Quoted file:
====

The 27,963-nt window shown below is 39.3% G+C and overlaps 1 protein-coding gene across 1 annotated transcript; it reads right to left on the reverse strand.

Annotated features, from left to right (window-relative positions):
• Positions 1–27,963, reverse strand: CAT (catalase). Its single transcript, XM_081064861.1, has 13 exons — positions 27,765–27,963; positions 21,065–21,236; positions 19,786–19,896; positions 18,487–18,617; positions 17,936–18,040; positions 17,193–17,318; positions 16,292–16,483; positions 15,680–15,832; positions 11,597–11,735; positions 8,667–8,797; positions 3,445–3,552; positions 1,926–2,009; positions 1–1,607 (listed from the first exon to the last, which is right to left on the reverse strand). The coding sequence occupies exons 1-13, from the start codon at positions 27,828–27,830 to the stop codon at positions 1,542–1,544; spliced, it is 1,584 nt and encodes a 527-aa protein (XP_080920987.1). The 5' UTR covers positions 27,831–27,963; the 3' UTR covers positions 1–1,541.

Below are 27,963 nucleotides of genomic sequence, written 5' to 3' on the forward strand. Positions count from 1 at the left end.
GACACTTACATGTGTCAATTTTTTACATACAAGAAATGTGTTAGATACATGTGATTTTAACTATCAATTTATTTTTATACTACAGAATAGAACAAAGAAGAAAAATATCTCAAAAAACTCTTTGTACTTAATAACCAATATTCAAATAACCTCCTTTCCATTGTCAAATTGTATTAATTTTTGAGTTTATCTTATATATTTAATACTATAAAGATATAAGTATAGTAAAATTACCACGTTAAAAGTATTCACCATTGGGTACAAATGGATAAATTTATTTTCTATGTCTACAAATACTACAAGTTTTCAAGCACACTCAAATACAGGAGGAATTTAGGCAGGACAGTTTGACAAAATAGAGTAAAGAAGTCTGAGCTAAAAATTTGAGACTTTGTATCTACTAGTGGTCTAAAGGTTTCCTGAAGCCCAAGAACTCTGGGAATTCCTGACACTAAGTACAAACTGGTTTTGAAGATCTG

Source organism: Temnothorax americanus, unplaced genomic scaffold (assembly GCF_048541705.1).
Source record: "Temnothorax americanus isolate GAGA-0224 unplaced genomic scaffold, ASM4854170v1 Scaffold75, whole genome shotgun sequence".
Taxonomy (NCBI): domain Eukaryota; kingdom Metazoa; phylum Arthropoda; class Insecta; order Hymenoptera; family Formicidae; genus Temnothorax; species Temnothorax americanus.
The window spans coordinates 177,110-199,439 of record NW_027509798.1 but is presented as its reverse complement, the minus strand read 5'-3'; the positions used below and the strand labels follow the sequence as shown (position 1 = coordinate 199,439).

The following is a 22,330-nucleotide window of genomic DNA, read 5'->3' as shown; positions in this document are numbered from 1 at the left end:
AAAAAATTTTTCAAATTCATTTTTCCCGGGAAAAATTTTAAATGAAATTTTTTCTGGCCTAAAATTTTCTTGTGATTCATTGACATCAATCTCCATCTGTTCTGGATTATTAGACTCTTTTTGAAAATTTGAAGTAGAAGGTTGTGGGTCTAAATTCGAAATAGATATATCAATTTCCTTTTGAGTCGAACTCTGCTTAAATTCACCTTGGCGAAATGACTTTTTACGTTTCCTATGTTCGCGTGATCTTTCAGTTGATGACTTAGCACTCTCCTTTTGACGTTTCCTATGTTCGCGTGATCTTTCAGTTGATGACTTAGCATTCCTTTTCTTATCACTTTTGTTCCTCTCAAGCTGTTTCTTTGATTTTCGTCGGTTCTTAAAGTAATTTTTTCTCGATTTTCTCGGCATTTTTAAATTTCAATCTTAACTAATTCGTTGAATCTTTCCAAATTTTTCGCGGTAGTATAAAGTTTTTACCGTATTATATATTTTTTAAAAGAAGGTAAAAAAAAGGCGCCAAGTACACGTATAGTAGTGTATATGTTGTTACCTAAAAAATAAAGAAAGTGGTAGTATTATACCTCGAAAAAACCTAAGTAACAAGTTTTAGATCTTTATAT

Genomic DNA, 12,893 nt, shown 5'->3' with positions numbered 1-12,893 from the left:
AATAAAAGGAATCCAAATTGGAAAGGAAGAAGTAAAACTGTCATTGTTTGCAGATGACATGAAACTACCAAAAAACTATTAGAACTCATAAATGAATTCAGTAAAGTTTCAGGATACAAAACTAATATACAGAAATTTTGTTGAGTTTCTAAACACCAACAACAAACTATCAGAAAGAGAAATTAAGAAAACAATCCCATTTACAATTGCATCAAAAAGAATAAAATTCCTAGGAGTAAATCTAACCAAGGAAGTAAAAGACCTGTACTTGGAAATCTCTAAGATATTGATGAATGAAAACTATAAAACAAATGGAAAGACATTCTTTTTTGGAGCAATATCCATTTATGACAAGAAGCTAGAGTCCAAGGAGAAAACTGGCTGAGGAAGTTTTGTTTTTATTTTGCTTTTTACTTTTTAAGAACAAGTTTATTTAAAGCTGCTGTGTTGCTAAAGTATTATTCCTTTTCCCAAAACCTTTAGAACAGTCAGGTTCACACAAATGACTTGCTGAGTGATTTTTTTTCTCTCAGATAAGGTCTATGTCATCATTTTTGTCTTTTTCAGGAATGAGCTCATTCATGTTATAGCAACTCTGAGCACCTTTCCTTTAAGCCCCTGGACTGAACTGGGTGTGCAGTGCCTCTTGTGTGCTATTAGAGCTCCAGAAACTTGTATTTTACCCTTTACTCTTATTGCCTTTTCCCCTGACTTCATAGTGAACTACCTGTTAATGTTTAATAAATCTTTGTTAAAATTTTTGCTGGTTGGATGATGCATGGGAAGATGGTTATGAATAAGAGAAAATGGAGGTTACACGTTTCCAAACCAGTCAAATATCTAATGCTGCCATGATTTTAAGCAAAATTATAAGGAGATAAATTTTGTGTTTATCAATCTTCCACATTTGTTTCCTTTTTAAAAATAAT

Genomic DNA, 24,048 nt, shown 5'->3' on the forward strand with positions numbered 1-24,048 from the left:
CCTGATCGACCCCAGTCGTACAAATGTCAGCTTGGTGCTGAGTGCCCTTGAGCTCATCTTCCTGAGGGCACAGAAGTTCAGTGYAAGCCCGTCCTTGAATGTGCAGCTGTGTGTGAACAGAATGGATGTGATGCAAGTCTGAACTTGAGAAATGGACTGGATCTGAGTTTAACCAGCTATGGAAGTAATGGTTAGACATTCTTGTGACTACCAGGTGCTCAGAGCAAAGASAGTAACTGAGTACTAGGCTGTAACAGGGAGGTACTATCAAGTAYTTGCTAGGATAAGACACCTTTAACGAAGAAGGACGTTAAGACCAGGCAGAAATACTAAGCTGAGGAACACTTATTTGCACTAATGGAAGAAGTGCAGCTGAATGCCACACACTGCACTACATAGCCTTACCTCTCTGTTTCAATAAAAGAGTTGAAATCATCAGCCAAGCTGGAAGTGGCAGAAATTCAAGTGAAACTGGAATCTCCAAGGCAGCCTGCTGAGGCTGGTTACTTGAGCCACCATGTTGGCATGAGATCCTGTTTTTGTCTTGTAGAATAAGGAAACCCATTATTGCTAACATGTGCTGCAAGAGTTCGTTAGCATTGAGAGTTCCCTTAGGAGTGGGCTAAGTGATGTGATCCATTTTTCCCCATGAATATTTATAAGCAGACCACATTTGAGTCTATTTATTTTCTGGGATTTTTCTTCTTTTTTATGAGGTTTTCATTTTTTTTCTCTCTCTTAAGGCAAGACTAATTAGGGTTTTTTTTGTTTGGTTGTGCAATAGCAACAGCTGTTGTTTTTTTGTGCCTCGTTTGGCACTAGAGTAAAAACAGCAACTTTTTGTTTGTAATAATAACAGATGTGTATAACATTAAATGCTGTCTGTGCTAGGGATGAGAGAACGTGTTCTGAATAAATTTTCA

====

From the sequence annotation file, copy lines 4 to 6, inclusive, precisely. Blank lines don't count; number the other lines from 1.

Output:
Below are 27,963 nucleotides of genomic sequence, written 5' to 3' on the forward strand. Positions count from 1 at the left end.
GACACTTACATGTGTCAATTTTTTACATACAAGAAATGTGTTAGATACATGTGATTTTAACTATCAATTTATTTTTATACTACAGAATAGAACAAAGAAGAAAAATATCTCAAAAAACTCTTTGTACTTAATAACCAATATTCAAATAACCTCCTTTCCATTGTCAAATTGTATTAATTTTTGAGTTTATCTTATATATTTAATACTATAAAGATATAAGTATAGTAAAATTACCACGTTAAAAGTATTCACCATTGGGTACAAATGGATAAATTTATTTTCTATGTCTACAAATACTACAAGTTTTCAAGCACACTCAAATACAGGAGGAATTTAGGCAGGACAGTTTGACAAAATAGAGTAAAGAAGTCTGAGCTAAAAATTTGAGACTTTGTATCTACTAGTGGTCTAAAGGTTTCCTGAAGCCCAAGAACTCTGGGAATTCCTGACACTAAGTACAAACTGGTTTTGAAGATCTG

Source organism: Temnothorax americanus, unplaced genomic scaffold (assembly GCF_048541705.1).